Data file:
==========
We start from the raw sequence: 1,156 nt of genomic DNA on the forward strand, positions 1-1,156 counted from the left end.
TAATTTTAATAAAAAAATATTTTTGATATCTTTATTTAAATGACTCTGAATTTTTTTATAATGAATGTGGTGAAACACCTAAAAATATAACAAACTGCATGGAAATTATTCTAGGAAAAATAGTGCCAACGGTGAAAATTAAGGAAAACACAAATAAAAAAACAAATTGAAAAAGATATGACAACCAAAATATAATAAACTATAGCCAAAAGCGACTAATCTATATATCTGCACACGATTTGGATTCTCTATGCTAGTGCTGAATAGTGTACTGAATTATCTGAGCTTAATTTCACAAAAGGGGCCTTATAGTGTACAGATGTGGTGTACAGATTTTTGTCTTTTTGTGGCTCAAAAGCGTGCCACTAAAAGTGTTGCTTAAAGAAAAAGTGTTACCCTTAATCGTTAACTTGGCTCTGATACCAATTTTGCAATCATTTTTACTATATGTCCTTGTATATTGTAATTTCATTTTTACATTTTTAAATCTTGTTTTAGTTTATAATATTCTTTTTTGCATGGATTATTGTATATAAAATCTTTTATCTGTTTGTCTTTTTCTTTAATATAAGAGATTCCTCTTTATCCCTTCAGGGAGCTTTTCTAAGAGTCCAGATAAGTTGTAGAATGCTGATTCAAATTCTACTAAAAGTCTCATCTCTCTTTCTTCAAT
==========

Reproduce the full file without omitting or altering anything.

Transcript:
We start from the raw sequence: 1,156 nt of genomic DNA on the forward strand, positions 1-1,156 counted from the left end.
TAATTTTAATAAAAAAATATTTTTGATATCTTTATTTAAATGACTCTGAATTTTTTTATAATGAATGTGGTGAAACACCTAAAAATATAACAAACTGCATGGAAATTATTCTAGGAAAAATAGTGCCAACGGTGAAAATTAAGGAAAACACAAATAAAAAAACAAATTGAAAAAGATATGACAACCAAAATATAATAAACTATAGCCAAAAGCGACTAATCTATATATCTGCACACGATTTGGATTCTCTATGCTAGTGCTGAATAGTGTACTGAATTATCTGAGCTTAATTTCACAAAAGGGGCCTTATAGTGTACAGATGTGGTGTACAGATTTTTGTCTTTTTGTGGCTCAAAAGCGTGCCACTAAAAGTGTTGCTTAAAGAAAAAGTGTTACCCTTAATCGTTAACTTGGCTCTGATACCAATTTTGCAATCATTTTTACTATATGTCCTTGTATATTGTAATTTCATTTTTACATTTTTAAATCTTGTTTTAGTTTATAATATTCTTTTTTGCATGGATTATTGTATATAAAATCTTTTATCTGTTTGTCTTTTTCTTTAATATAAGAGATTCCTCTTTATCCCTTCAGGGAGCTTTTCTAAGAGTCCAGATAAGTTGTAGAATGCTGATTCAAATTCTACTAAAAGTCTCATCTCTCTTTCTTCAAT